Half Of Back-To-School Shoppers Will Need To Do This In 2023
Parents all over New York State know the familiar feeling of receiving their kids’ back-to-school supplies shopping list. It seems like the older your children get, the longer the list grows - and with it, the cost.
Back-to-school shopping has never been cheap, but it’s a necessary evil. And unfortunately this year, parents can expect to pay more than ever.
The National Retail Federation estimates families will spend an average of $890 on back-to-school supplies this year. The record high cost is due in part to inflation and the immense cost of electronic devices like computers and tablets.
Unfortunately, skyrocketing prices of school supplies are leaving consumers no choice but to lean on other ways to get the things that they need.
Almost Half Of Americans Will Finance Back-To-School Shopping In 2023
A survey conducted from YouGov and CNET Money found 43% of shoppers will use financing to pay for the supplies they’ll need this upcoming school year.
It also revealed 27% of consumers plan on using an existing credit card to pay for back-to-school supplies, while 12% will open up a new credit card all together.
Other ways shoppers will purchase their kids’ school supplies are through “buy now pay later” programs (10%) and dipping into their retirement savings (10%).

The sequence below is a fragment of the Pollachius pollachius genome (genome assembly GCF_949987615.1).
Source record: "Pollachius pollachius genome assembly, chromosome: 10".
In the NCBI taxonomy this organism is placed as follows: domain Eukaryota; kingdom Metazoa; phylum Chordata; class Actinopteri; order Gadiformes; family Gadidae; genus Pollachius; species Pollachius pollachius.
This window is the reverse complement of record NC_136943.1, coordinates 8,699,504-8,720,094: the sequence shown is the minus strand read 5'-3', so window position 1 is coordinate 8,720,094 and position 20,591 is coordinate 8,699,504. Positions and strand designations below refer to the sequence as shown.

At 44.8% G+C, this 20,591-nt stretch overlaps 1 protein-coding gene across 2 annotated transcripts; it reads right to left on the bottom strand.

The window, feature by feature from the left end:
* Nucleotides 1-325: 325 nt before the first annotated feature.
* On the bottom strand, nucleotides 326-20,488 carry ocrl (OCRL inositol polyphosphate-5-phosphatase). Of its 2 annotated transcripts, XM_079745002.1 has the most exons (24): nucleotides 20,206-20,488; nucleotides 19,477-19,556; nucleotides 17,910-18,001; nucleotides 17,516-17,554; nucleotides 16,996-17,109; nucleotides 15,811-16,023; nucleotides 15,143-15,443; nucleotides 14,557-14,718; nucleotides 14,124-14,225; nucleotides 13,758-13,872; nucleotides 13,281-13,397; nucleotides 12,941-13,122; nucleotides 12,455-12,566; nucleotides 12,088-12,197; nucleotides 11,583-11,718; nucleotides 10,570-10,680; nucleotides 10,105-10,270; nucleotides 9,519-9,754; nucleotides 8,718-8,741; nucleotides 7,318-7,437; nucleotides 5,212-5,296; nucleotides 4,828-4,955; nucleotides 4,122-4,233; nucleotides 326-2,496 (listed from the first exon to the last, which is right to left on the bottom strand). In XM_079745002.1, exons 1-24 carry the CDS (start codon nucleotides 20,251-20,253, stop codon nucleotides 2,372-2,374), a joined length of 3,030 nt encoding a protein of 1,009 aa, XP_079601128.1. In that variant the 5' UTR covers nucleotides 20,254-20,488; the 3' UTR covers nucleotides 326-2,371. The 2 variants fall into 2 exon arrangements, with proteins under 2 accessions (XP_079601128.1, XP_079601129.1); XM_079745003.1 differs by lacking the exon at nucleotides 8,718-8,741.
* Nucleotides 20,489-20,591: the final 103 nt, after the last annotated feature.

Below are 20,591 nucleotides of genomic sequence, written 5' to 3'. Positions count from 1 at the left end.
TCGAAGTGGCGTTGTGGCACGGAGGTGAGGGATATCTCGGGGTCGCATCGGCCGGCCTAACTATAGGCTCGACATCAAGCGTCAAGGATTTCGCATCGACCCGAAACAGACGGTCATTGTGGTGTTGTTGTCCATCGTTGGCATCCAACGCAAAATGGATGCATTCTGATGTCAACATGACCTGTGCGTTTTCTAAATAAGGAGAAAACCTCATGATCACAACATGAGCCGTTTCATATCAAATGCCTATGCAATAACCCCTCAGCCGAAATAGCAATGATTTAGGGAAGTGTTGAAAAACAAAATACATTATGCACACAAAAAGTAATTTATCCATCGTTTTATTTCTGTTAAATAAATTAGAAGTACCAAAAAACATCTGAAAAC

Credit Card Debt Continues To Climb In New York State
Earlier this year, the Federal Reserve Bank of New York reported that Americans owe credit card companies $986 billion, which is a 17% increase from the previous year.
Even more bad news? Thanks to several interest rate hikes over the past year to combat the rapidly rising inflation, credit card debt across the US shows no sign of slowing down.
How Shoppers Are Saving Money This Back-To-School Season
In order to not break the bank, families are implementing several measures to save a few bucks on back-to-school shopping this year.
Here are several ways that consumers are planning to save money in order to afford school supplies in 2023, according to CNET’s survey.